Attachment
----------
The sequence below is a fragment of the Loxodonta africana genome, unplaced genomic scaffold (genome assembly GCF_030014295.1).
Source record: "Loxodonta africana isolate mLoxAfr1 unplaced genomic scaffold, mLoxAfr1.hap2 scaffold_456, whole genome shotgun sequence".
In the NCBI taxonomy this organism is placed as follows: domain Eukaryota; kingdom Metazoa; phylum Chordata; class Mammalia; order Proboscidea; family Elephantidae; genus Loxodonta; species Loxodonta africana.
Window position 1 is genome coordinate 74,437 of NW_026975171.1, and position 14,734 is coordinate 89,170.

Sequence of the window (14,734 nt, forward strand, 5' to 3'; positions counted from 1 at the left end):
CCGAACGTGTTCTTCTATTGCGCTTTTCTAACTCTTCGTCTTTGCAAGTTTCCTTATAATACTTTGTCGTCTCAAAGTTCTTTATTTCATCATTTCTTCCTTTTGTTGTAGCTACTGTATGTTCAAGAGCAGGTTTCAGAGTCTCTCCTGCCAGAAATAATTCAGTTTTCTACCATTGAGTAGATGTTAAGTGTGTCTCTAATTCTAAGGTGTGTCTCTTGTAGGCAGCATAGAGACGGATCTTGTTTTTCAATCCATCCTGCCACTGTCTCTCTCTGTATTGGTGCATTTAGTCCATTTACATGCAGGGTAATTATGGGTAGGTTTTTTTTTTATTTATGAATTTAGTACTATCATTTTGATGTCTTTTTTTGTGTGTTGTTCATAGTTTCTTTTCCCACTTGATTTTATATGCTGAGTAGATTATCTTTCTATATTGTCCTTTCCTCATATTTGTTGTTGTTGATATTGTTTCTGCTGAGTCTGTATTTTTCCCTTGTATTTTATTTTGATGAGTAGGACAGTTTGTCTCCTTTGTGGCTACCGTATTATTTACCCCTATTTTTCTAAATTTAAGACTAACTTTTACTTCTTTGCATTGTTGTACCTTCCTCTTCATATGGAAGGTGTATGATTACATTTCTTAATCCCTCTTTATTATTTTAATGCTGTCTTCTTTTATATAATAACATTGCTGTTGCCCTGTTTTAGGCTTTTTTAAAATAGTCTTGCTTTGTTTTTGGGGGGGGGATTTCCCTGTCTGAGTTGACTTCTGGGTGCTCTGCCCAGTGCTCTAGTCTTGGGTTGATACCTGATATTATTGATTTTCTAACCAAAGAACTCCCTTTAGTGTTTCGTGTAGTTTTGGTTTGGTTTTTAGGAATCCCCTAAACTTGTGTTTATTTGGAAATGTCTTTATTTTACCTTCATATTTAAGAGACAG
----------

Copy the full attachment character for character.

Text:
The sequence below is a fragment of the Loxodonta africana genome, unplaced genomic scaffold (genome assembly GCF_030014295.1).
Source record: "Loxodonta africana isolate mLoxAfr1 unplaced genomic scaffold, mLoxAfr1.hap2 scaffold_456, whole genome shotgun sequence".
In the NCBI taxonomy this organism is placed as follows: domain Eukaryota; kingdom Metazoa; phylum Chordata; class Mammalia; order Proboscidea; family Elephantidae; genus Loxodonta; species Loxodonta africana.
Window position 1 is genome coordinate 74,437 of NW_026975171.1, and position 14,734 is coordinate 89,170.

Sequence of the window (14,734 nt, forward strand, 5' to 3'; positions counted from 1 at the left end):
CCGAACGTGTTCTTCTATTGCGCTTTTCTAACTCTTCGTCTTTGCAAGTTTCCTTATAATACTTTGTCGTCTCAAAGTTCTTTATTTCATCATTTCTTCCTTTTGTTGTAGCTACTGTATGTTCAAGAGCAGGTTTCAGAGTCTCTCCTGCCAGAAATAATTCAGTTTTCTACCATTGAGTAGATGTTAAGTGTGTCTCTAATTCTAAGGTGTGTCTCTTGTAGGCAGCATAGAGACGGATCTTGTTTTTCAATCCATCCTGCCACTGTCTCTCTCTGTATTGGTGCATTTAGTCCATTTACATGCAGGGTAATTATGGGTAGGTTTTTTTTTTATTTATGAATTTAGTACTATCATTTTGATGTCTTTTTTTGTGTGTTGTTCATAGTTTCTTTTCCCACTTGATTTTATATGCTGAGTAGATTATCTTTCTATATTGTCCTTTCCTCATATTTGTTGTTGTTGATATTGTTTCTGCTGAGTCTGTATTTTTCCCTTGTATTTTATTTTGATGAGTAGGACAGTTTGTCTCCTTTGTGGCTACCGTATTATTTACCCCTATTTTTCTAAATTTAAGACTAACTTTTACTTCTTTGCATTGTTGTACCTTCCTCTTCATATGGAAGGTGTATGATTACATTTCTTAATCCCTCTTTATTATTTTAATGCTGTCTTCTTTTATATAATAACATTGCTGTTGCCCTGTTTTAGGCTTTTTTAAAATAGTCTTGCTTTGTTTTTGGGGGGGGGATTTCCCTGTCTGAGTTGACTTCTGGGTGCTCTGCCCAGTGCTCTAGTCTTGGGTTGATACCTGATATTATTGATTTTCTAACCAAAGAACTCCCTTTAGTGTTTCGTGTAGTTTTGGTTTGGTTTTTAGGAATCCCCTAAACTTGTGTTTATTTGGAAATGTCTTTATTTTACCTTCATATTTAAGAGACAG